On a cellular level, numerous research studies support the hypothesis that lead has an effect on altering cellular second messenger systems. Second messenger systems usually involve nonsteroid hormones, such as amines proteins, and peptides. These hormones target specific receptor sites on cells’ surfaces known as binding sites, which cause the activation of cell membrane proteins. The hormone that initially causes a change in the activity of cell membrane proteins is known as a first messenger, and the biochemicals within the cell that cause changes that are the expression of the hormone are known as second messengers (8). Research has shown that lead can replace calcium (Ca2+), perhaps the most ubiquitous second messenger, and alter the function of the cell.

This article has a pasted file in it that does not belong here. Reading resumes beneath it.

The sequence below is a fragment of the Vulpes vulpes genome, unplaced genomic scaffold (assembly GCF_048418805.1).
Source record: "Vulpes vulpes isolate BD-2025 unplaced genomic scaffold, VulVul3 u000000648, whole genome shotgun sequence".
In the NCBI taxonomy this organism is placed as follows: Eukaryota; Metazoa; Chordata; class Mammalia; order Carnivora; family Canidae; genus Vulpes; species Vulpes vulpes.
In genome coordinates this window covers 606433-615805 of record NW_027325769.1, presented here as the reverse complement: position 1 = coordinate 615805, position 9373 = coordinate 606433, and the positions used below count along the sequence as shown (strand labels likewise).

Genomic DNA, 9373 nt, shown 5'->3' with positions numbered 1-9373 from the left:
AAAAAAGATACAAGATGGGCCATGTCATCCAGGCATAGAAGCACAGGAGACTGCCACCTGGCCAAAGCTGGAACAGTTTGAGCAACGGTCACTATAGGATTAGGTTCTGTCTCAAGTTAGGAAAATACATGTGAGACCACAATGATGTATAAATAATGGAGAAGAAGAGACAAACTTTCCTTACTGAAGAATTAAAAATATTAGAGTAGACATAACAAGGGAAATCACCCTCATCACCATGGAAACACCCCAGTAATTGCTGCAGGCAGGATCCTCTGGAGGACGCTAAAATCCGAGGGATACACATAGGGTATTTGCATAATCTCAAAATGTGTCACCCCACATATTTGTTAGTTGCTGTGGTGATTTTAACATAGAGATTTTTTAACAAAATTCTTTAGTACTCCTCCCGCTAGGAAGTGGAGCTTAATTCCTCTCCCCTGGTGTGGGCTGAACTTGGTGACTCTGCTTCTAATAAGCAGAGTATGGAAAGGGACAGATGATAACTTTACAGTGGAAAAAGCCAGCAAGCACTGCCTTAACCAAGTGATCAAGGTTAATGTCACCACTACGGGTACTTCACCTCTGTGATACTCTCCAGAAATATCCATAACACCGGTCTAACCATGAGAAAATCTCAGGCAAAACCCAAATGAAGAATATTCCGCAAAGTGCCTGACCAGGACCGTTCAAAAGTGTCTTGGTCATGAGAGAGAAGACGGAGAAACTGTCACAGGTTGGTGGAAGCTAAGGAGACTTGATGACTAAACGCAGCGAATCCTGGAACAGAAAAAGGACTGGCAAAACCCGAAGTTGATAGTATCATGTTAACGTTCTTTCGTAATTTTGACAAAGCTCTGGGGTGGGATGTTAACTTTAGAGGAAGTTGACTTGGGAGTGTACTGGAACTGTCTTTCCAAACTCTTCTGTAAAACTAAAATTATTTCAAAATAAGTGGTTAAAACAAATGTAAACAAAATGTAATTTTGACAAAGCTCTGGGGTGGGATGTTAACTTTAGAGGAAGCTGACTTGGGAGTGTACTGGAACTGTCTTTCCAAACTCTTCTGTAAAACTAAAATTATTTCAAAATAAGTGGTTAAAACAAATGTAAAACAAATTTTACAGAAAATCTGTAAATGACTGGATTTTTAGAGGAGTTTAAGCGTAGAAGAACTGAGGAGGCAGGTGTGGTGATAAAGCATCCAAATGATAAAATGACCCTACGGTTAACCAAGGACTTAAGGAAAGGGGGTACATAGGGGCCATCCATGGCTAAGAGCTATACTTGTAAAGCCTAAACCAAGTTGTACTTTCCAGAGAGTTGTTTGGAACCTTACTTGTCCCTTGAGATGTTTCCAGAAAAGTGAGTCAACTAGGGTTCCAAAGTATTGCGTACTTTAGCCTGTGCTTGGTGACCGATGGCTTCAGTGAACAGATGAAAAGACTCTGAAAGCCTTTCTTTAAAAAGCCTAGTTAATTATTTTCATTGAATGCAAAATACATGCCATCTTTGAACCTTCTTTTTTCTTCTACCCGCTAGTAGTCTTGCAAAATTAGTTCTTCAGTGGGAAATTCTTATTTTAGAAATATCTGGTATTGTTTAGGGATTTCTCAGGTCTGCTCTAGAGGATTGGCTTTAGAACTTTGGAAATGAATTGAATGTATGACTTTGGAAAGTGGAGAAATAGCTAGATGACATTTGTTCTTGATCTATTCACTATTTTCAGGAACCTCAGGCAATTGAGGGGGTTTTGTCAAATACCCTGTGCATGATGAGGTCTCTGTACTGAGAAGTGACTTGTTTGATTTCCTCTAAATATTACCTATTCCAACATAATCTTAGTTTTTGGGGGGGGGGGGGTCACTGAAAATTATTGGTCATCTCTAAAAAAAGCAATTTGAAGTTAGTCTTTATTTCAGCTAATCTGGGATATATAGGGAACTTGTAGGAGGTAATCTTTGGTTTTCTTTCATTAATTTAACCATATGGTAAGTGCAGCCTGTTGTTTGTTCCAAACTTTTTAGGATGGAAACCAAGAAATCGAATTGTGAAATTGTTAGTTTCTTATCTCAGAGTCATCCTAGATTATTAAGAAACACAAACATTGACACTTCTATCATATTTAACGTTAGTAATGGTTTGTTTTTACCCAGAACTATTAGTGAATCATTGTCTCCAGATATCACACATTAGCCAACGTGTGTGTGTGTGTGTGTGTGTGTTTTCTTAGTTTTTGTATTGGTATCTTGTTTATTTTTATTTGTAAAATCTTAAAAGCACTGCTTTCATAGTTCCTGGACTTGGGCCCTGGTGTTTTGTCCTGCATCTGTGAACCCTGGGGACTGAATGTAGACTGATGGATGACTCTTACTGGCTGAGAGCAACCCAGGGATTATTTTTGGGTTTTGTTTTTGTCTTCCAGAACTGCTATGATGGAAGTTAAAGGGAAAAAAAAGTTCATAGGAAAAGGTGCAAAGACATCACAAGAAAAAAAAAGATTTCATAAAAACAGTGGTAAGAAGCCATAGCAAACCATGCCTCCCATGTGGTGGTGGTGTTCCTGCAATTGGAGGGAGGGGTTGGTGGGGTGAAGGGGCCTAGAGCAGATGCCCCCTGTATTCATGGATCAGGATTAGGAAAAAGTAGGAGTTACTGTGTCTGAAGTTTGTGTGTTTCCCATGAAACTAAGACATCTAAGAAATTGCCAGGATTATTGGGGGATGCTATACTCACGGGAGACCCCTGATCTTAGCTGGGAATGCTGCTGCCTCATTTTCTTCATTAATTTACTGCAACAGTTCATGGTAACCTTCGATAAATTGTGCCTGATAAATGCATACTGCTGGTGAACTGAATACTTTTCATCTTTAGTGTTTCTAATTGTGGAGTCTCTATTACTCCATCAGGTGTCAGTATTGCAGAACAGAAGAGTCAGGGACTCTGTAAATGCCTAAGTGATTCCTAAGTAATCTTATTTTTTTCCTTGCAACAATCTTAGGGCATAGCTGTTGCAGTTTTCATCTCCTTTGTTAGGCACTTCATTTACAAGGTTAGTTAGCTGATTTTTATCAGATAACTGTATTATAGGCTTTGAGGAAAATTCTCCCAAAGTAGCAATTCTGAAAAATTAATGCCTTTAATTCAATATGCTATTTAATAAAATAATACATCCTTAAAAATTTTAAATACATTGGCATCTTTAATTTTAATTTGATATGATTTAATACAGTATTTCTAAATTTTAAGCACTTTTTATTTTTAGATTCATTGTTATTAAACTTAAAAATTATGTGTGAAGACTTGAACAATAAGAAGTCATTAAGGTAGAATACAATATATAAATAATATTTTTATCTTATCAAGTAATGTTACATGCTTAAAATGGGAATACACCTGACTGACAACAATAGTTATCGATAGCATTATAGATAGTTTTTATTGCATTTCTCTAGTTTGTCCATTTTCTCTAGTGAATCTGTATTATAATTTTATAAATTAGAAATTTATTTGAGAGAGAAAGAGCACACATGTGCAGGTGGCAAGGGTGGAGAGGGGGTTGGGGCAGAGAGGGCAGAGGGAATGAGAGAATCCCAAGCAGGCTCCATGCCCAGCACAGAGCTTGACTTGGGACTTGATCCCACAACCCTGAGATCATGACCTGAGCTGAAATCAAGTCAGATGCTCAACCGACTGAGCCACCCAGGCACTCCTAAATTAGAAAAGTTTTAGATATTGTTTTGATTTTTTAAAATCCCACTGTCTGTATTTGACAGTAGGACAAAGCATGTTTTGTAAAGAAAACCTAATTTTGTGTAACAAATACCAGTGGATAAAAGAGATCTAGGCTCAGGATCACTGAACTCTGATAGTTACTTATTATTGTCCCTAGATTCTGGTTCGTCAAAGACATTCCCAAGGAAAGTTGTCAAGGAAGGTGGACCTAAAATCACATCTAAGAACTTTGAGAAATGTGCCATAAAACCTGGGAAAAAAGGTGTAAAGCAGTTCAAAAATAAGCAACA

Intracellular concentrations of Ca2+ generally increase in one of two ways: the opening of calcium channels in the cell membrane or the release of stored calcium in the endoplasmic reticulum. Both of these are results of the stimulation of a G-protein. In the case of the former, once a first messenger binds to a binding site, a G-protein, attached to the cell membrane, but facing the inside of the cell, is activated. This G-protein then stimulates the opening of the calcium channel (9). Extracellular calcium then enters the cell and combines with calmodulin, a calcium-binding protein, which affects and stimulates many intracellular functions such as inflammation, metabolism, apoptosis, muscle contraction, intracellular movement, nerve growth and immune response. Lead can interfere with both pathways (10).